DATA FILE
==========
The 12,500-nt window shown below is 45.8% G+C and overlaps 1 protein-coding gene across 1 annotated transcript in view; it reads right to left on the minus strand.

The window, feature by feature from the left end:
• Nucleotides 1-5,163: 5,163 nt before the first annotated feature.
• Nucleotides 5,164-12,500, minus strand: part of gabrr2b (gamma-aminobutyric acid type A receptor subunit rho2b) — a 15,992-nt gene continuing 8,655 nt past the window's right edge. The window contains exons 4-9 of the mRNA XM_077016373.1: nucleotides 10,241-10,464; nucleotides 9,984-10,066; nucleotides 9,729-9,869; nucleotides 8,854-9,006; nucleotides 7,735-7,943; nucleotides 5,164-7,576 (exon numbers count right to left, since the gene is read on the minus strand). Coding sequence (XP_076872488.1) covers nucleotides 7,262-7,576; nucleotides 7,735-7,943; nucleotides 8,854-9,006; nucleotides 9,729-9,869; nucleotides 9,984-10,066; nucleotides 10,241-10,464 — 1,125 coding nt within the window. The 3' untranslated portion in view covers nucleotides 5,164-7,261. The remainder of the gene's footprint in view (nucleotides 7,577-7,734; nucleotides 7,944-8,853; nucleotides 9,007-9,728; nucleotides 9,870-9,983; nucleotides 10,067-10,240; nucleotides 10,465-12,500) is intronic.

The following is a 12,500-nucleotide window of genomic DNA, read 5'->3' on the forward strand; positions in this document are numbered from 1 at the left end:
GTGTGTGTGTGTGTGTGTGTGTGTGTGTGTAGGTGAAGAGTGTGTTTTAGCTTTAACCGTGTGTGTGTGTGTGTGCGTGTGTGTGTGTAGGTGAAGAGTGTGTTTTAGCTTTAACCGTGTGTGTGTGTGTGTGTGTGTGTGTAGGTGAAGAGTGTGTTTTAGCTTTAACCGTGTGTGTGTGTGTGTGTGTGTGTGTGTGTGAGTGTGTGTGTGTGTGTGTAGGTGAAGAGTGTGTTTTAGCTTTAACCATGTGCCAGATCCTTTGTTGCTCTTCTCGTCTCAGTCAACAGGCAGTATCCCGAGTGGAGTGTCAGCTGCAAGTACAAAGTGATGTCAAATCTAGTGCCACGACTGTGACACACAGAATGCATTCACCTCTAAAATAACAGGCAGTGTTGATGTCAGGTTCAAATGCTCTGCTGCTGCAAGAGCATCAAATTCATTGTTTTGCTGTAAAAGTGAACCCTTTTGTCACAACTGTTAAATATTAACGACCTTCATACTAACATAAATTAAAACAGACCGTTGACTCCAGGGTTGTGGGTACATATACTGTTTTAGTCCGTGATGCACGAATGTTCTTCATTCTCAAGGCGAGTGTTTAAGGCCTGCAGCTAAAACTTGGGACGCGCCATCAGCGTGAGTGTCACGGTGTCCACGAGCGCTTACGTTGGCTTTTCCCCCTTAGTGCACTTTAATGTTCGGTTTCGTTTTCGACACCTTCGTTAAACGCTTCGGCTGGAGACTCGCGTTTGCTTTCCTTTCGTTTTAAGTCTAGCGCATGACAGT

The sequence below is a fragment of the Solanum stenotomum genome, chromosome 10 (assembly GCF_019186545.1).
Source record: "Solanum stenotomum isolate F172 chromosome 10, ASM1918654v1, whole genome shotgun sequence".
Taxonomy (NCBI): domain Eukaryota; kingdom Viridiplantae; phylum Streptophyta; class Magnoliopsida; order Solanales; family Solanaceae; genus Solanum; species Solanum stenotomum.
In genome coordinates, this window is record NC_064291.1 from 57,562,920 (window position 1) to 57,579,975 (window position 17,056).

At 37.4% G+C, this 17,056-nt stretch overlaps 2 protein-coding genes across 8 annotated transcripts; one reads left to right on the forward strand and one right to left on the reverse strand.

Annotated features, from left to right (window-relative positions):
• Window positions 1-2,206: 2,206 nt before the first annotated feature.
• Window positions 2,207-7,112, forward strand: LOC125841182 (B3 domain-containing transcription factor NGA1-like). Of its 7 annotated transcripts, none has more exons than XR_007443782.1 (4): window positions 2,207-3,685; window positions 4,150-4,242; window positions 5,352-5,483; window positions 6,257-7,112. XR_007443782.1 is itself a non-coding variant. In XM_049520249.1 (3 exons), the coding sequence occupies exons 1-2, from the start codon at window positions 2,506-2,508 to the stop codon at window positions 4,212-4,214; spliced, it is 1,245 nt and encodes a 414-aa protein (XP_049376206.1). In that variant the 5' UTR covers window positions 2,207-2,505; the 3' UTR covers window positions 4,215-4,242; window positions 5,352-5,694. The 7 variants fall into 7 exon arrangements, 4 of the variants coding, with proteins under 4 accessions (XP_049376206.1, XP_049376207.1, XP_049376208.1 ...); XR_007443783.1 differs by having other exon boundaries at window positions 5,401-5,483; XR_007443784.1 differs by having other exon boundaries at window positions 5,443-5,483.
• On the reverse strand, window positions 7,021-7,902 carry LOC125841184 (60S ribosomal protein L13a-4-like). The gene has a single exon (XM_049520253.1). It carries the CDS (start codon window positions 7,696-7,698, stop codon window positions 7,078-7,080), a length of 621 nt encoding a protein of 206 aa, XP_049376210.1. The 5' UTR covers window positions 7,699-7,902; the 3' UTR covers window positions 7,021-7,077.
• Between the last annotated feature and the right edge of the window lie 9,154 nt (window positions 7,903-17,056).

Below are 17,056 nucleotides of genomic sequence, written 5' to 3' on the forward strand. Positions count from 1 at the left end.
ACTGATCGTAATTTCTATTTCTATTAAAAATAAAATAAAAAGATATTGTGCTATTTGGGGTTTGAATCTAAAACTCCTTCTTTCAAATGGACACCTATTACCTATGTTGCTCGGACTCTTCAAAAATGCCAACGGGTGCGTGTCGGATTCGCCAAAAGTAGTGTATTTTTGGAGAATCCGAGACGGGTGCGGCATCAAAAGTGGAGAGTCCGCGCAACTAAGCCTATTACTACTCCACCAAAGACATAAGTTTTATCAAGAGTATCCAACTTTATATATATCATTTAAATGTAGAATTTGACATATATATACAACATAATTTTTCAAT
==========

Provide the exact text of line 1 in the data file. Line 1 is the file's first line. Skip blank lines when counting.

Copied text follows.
The 12,500-nt window shown below is 45.8% G+C and overlaps 1 protein-coding gene across 1 annotated transcript in view; it reads right to left on the minus strand.